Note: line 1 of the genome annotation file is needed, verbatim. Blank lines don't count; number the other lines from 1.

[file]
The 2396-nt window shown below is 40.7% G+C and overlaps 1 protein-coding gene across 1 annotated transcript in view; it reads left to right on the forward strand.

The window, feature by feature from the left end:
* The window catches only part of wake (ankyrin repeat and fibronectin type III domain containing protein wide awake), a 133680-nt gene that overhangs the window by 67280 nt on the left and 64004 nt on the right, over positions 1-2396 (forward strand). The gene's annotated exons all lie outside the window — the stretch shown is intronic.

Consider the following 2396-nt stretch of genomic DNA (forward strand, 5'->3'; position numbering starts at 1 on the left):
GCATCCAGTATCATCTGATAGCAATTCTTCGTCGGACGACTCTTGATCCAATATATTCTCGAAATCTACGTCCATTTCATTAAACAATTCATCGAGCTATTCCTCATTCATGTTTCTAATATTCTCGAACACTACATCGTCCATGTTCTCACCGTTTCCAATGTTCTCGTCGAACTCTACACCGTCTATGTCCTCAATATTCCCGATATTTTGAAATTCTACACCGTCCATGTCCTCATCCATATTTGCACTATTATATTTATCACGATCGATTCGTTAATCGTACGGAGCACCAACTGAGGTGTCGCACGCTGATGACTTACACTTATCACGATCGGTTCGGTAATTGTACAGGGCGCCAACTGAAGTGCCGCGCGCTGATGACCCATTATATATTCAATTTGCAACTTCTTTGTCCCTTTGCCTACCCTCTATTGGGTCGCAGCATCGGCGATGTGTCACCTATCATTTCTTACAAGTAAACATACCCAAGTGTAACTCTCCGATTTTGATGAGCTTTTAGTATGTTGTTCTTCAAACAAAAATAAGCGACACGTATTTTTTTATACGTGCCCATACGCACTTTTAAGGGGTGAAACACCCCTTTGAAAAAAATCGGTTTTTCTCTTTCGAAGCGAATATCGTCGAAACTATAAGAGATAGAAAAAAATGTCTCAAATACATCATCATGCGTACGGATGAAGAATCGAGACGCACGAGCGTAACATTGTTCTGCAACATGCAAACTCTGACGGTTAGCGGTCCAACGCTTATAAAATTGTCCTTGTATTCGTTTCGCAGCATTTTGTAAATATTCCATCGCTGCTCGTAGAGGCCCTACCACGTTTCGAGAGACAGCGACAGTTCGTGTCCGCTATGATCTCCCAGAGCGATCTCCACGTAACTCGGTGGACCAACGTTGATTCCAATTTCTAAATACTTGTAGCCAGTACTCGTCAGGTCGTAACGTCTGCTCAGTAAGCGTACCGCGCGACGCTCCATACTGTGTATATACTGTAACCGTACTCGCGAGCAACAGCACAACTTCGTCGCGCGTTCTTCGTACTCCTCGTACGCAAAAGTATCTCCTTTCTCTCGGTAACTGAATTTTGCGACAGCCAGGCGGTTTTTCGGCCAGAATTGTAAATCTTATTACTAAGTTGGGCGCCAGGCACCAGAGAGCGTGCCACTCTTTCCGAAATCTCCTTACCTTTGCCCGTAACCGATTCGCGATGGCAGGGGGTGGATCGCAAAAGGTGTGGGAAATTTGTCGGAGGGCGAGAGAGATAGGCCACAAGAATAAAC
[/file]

The 2396-nt window shown below is 40.7% G+C and overlaps 1 protein-coding gene across 1 annotated transcript in view; it reads left to right on the forward strand.